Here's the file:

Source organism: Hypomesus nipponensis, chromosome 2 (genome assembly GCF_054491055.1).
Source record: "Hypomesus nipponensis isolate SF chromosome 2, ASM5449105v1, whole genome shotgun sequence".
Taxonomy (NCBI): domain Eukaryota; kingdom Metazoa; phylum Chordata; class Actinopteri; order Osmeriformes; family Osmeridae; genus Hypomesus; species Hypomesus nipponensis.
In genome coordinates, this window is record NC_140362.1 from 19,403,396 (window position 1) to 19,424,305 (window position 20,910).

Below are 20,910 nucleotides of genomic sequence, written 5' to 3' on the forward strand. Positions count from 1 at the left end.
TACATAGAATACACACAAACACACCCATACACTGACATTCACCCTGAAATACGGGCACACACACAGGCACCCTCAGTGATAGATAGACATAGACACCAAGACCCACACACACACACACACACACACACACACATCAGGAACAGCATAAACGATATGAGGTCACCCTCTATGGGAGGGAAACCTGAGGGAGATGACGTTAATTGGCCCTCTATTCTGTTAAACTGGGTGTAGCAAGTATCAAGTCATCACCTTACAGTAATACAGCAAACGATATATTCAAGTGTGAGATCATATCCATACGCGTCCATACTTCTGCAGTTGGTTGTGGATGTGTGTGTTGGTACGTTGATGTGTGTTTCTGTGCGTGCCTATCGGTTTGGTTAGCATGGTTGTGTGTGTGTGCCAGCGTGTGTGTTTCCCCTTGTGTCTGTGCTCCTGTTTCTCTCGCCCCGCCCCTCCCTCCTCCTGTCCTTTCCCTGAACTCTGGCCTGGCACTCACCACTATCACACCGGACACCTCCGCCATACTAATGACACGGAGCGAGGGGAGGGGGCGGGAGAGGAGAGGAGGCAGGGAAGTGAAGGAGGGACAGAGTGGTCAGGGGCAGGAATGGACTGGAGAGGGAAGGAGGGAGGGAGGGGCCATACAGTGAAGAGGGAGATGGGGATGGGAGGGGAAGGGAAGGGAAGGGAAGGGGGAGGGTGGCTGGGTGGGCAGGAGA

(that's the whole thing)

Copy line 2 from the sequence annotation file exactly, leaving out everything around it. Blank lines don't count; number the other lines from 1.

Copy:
Source record: "Hypomesus nipponensis isolate SF chromosome 2, ASM5449105v1, whole genome shotgun sequence".